Prism Picks: Extremely Loud and Incredibly Close

SOPHIA SEMENSKY

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The best books make you laugh, cry, think and hope. Extremely Loud and Incredibly Close, one of my favorite novels, does all this and more.

The central plot, at first, seems evident: a 9-year-old boy, Oskar Schell, discovers a key and a note in the room of his father, whom he has lost recently in 9/11. He decides to go to apartments all over New York in search of ‘clues’ to find the message he thinks his father has left him. However, as the storyline progresses, the problems and complexities of the narrative unfold beautifully.  We learn how a silent grandfather, a bombing in Dresden, a grandmother’s secrets and a limo driver are connected to Oskar and his father. The tragedies and losses in the book are heart-wrenching, but the effects on the survivors and their relationships show the delicate, even if fallible, nature of human beings.

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“I feel too much. That’s what’s going on.’ ‘Do you think one can feel too much? Or just feel in the wrong ways?’ ‘My insides don’t match up with my outsides.’”

There are many twists and turns in this book, and it is propelled by a number of interlocking mysteries. However, at its core it is a study of people, exemplified by the hundreds of strangers Oskar meets on his ‘quest’. Through the eyes of a young boy, everything is both strange and yet perfectly acceptable, and this novel confronts our strange human rituals and relationships through honest eyes. Further, the characters are all devastatingly at fault and have often made grand mistakes in their lives, such as Oskar’s grandfather and Oskar himself. But rather than demonize them, Foer shows the complicated situations that have led the characters to their behaviors and thoughts, and the kernels of goodness in the face of tragedy. I think we can all relate to such complications; very often, it takes incredible strength to see the good, but it is there.

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Finally, the book is experimental in its use of pictures (that sometimes have only a faint connection to the plot) and exploration of how language contributes to meaning. The different voices have different ways of communicating:by stories, in the case of Oskar, by typewriter, in the case of his grandmother, and by not speaking at all, like his grandfather. To top it off, the book is peppered with bits of humor and Oskar’s piercing insights.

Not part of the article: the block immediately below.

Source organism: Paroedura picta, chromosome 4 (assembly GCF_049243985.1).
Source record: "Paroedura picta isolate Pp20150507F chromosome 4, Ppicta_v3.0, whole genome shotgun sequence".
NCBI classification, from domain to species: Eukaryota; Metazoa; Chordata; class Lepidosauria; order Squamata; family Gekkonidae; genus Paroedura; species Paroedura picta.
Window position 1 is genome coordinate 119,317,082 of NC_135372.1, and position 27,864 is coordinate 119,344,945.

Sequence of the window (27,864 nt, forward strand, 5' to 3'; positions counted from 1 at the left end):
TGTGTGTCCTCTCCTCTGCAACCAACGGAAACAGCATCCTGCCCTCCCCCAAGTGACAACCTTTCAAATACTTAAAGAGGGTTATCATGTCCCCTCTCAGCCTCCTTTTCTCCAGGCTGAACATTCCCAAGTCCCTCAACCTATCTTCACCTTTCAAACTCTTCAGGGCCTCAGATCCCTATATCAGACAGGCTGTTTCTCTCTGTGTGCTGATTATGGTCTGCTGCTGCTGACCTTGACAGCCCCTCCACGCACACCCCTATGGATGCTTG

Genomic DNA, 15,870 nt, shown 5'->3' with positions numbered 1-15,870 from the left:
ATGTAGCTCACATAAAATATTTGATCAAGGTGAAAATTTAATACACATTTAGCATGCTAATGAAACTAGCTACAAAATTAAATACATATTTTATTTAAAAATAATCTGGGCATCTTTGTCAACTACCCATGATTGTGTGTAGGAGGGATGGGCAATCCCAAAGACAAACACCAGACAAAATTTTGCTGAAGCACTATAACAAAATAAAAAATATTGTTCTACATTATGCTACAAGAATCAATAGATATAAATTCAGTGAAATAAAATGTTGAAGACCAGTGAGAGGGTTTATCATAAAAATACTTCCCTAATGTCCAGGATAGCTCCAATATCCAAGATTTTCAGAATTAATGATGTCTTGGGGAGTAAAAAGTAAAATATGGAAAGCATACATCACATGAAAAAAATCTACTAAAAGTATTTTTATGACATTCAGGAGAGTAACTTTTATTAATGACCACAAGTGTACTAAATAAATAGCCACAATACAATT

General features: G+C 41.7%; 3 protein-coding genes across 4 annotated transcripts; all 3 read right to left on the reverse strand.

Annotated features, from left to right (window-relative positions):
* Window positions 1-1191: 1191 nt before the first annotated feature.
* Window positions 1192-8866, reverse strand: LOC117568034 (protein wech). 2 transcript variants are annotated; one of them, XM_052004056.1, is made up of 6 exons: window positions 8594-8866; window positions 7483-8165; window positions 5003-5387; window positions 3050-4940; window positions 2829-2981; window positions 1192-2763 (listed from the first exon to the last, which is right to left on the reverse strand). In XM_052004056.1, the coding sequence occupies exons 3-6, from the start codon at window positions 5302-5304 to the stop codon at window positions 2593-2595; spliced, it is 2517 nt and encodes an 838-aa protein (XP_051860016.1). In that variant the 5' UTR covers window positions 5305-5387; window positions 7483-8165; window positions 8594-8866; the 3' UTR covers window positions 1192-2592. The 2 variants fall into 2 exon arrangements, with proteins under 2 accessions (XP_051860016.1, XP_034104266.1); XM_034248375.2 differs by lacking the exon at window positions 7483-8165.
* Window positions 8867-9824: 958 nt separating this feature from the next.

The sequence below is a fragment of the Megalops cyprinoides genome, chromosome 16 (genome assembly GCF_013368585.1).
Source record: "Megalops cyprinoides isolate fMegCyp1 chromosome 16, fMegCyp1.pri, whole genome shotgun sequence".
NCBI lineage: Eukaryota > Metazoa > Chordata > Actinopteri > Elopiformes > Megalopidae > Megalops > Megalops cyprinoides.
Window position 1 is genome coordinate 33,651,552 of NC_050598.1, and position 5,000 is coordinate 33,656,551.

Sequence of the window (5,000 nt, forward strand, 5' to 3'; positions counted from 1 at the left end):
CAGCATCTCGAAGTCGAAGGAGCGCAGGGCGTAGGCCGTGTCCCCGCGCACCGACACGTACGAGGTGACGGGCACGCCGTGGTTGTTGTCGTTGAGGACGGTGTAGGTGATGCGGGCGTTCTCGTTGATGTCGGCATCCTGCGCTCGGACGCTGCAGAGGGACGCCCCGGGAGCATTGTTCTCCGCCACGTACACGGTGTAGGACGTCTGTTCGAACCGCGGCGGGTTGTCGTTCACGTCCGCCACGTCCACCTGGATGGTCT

“What about little microphones? What if everyone swallowed them, and they played the sounds of our hearts through little speakers, which could be in the pouches of our overalls? When you skateboarded down the street at night you could hear everyone’s heartbeat, and they could hear yours, sort of like sonar. One weird thing is, I wonder if everyone’s hearts would start to beat at the same time, like how women who live together have their menstrual periods at the same time, which I know about, but don’t really want to know about. That would be so weird, except that the place in the hospital where babies are born would sound like a crystal chandelier in a houseboat, because the babies wouldn’t have had time to match up their heartbeats yet. And at the finish line at the end of the New York City Marathon it would sound like war.”

You know that a book is good when it starts affecting how you act in real life—I felt extremely dramatic and sad for a couple days, but also thoughtful. I think everyone, from the philosophy enthusiast to the college student, should read this book, both for a good smile and provocative ideas.

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“I felt, that night, on that stage, under that skull, incredibly close to everything in the universe, but also extremely alone. I wondered, for the first time in my life, if life was worth all the work it took to live. What exactly made it worth it? What’s so horrible about being dead forever, and not feeling anything, and not even dreaming? What’s so great about feeling and dreaming?”

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